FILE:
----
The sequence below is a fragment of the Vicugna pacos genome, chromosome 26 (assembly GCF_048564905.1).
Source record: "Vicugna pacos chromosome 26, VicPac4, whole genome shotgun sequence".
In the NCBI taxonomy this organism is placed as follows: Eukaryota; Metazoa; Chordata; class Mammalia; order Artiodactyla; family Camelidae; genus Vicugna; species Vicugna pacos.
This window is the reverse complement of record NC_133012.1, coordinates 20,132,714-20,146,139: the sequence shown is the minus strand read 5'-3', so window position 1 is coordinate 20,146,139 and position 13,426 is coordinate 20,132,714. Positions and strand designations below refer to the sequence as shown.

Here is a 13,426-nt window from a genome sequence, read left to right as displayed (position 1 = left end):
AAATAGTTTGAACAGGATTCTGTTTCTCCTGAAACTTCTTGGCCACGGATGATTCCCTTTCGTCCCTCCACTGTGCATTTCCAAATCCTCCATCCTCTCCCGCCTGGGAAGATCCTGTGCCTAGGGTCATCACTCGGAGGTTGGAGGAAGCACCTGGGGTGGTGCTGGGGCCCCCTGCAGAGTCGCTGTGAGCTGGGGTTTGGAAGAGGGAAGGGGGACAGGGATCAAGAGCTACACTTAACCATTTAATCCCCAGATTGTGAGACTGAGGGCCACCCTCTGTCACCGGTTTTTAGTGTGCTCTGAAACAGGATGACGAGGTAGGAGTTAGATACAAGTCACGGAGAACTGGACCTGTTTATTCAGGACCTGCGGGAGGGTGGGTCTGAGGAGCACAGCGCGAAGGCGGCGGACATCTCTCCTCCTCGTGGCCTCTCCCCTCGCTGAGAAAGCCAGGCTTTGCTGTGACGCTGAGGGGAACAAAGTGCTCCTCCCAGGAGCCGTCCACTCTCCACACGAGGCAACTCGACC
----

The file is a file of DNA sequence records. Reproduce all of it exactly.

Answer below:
The sequence below is a fragment of the Vicugna pacos genome, chromosome 26 (assembly GCF_048564905.1).
Source record: "Vicugna pacos chromosome 26, VicPac4, whole genome shotgun sequence".
In the NCBI taxonomy this organism is placed as follows: Eukaryota; Metazoa; Chordata; class Mammalia; order Artiodactyla; family Camelidae; genus Vicugna; species Vicugna pacos.
This window is the reverse complement of record NC_133012.1, coordinates 20,132,714-20,146,139: the sequence shown is the minus strand read 5'-3', so window position 1 is coordinate 20,146,139 and position 13,426 is coordinate 20,132,714. Positions and strand designations below refer to the sequence as shown.

Here is a 13,426-nt window from a genome sequence, read left to right as displayed (position 1 = left end):
AAATAGTTTGAACAGGATTCTGTTTCTCCTGAAACTTCTTGGCCACGGATGATTCCCTTTCGTCCCTCCACTGTGCATTTCCAAATCCTCCATCCTCTCCCGCCTGGGAAGATCCTGTGCCTAGGGTCATCACTCGGAGGTTGGAGGAAGCACCTGGGGTGGTGCTGGGGCCCCCTGCAGAGTCGCTGTGAGCTGGGGTTTGGAAGAGGGAAGGGGGACAGGGATCAAGAGCTACACTTAACCATTTAATCCCCAGATTGTGAGACTGAGGGCCACCCTCTGTCACCGGTTTTTAGTGTGCTCTGAAACAGGATGACGAGGTAGGAGTTAGATACAAGTCACGGAGAACTGGACCTGTTTATTCAGGACCTGCGGGAGGGTGGGTCTGAGGAGCACAGCGCGAAGGCGGCGGACATCTCTCCTCCTCGTGGCCTCTCCCCTCGCTGAGAAAGCCAGGCTTTGCTGTGACGCTGAGGGGAACAAAGTGCTCCTCCCAGGAGCCGTCCACTCTCCACACGAGGCAACTCGACC